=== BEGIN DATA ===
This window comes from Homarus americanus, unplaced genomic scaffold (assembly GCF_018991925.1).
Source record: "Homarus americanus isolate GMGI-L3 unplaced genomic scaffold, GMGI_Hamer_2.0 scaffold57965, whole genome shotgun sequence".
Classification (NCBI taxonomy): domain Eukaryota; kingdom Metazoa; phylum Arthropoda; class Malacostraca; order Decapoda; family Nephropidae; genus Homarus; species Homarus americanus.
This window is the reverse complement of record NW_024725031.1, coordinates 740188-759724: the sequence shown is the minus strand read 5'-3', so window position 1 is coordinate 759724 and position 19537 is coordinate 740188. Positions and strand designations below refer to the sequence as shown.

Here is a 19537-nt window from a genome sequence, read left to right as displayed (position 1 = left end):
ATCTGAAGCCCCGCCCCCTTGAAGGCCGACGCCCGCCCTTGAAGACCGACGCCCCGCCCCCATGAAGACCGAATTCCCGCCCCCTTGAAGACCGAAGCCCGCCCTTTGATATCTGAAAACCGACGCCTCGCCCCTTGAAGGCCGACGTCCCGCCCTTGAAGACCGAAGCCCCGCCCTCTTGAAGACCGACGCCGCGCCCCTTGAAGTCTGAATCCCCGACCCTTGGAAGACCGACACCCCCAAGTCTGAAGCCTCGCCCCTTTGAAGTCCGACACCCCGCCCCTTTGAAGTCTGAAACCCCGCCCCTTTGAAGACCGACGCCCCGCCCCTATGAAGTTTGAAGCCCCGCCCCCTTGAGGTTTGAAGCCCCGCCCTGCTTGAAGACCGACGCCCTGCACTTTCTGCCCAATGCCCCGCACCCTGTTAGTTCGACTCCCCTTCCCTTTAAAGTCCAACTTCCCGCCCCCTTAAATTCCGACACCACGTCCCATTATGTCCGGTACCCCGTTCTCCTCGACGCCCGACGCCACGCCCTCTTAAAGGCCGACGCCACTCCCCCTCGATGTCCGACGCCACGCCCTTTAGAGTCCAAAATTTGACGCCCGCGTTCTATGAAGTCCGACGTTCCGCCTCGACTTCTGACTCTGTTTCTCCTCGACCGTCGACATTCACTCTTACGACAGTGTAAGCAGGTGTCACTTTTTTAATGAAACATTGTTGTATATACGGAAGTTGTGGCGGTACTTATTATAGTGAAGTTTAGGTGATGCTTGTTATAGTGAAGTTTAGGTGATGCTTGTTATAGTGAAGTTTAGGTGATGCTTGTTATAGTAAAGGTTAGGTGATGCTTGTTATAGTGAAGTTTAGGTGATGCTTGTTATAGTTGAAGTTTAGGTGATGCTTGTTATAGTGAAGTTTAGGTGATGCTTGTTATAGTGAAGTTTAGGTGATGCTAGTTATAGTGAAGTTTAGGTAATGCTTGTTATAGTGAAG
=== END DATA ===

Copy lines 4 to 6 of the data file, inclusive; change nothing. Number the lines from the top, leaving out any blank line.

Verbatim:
This window is the reverse complement of record NW_024725031.1, coordinates 740188-759724: the sequence shown is the minus strand read 5'-3', so window position 1 is coordinate 759724 and position 19537 is coordinate 740188. Positions and strand designations below refer to the sequence as shown.

Here is a 19537-nt window from a genome sequence, read left to right as displayed (position 1 = left end):
ATCTGAAGCCCCGCCCCCTTGAAGGCCGACGCCCGCCCTTGAAGACCGACGCCCCGCCCCCATGAAGACCGAATTCCCGCCCCCTTGAAGACCGAAGCCCGCCCTTTGATATCTGAAAACCGACGCCTCGCCCCTTGAAGGCCGACGTCCCGCCCTTGAAGACCGAAGCCCCGCCCTCTTGAAGACCGACGCCGCGCCCCTTGAAGTCTGAATCCCCGACCCTTGGAAGACCGACACCCCCAAGTCTGAAGCCTCGCCCCTTTGAAGTCCGACACCCCGCCCCTTTGAAGTCTGAAACCCCGCCCCTTTGAAGACCGACGCCCCGCCCCTATGAAGTTTGAAGCCCCGCCCCCTTGAGGTTTGAAGCCCCGCCCTGCTTGAAGACCGACGCCCTGCACTTTCTGCCCAATGCCCCGCACCCTGTTAGTTCGACTCCCCTTCCCTTTAAAGTCCAACTTCCCGCCCCCTTAAATTCCGACACCACGTCCCATTATGTCCGGTACCCCGTTCTCCTCGACGCCCGACGCCACGCCCTCTTAAAGGCCGACGCCACTCCCCCTCGATGTCCGACGCCACGCCCTTTAGAGTCCAAAATTTGACGCCCGCGTTCTATGAAGTCCGACGTTCCGCCTCGACTTCTGACTCTGTTTCTCCTCGACCGTCGACATTCACTCTTACGACAGTGTAAGCAGGTGTCACTTTTTTAATGAAACATTGTTGTATATACGGAAGTTGTGGCGGTACTTATTATAGTGAAGTTTAGGTGATGCTTGTTATAGTGAAGTTTAGGTGATGCTTGTTATAGTGAAGTTTAGGTGATGCTTGTTATAGTAAAGGTTAGGTGATGCTTGTTATAGTGAAGTTTAGGTGATGCTTGTTATAGTTGAAGTTTAGGTGATGCTTGTTATAGTGAAGTTTAGGTGATGCTTGTTATAGTGAAGTTTAGGTGATGCTAGTTATAGTGAAGTTTAGGTAATGCTTGTTATAGTGAAG